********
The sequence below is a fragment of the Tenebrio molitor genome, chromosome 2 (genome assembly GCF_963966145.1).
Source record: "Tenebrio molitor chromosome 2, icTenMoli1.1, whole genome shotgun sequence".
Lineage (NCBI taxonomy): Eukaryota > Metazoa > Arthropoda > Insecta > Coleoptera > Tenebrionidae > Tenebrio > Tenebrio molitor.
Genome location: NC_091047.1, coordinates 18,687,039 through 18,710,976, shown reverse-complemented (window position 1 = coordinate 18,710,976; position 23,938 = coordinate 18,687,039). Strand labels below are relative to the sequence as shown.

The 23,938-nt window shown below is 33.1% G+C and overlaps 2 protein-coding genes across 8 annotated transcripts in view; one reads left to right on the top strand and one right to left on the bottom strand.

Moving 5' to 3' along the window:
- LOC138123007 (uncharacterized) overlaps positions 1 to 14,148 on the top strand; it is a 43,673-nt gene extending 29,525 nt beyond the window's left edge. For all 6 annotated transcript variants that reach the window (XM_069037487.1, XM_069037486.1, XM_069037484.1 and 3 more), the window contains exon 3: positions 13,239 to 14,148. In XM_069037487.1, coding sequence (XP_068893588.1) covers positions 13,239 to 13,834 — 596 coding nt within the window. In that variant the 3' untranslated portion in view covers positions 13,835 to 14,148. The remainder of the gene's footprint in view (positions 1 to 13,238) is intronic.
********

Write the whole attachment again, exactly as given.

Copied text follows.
The sequence below is a fragment of the Tenebrio molitor genome, chromosome 2 (genome assembly GCF_963966145.1).
Source record: "Tenebrio molitor chromosome 2, icTenMoli1.1, whole genome shotgun sequence".
Lineage (NCBI taxonomy): Eukaryota > Metazoa > Arthropoda > Insecta > Coleoptera > Tenebrionidae > Tenebrio > Tenebrio molitor.
Genome location: NC_091047.1, coordinates 18,687,039 through 18,710,976, shown reverse-complemented (window position 1 = coordinate 18,710,976; position 23,938 = coordinate 18,687,039). Strand labels below are relative to the sequence as shown.

The 23,938-nt window shown below is 33.1% G+C and overlaps 2 protein-coding genes across 8 annotated transcripts in view; one reads left to right on the top strand and one right to left on the bottom strand.

Moving 5' to 3' along the window:
- LOC138123007 (uncharacterized) overlaps positions 1 to 14,148 on the top strand; it is a 43,673-nt gene extending 29,525 nt beyond the window's left edge. For all 6 annotated transcript variants that reach the window (XM_069037487.1, XM_069037486.1, XM_069037484.1 and 3 more), the window contains exon 3: positions 13,239 to 14,148. In XM_069037487.1, coding sequence (XP_068893588.1) covers positions 13,239 to 13,834 — 596 coding nt within the window. In that variant the 3' untranslated portion in view covers positions 13,835 to 14,148. The remainder of the gene's footprint in view (positions 1 to 13,238) is intronic.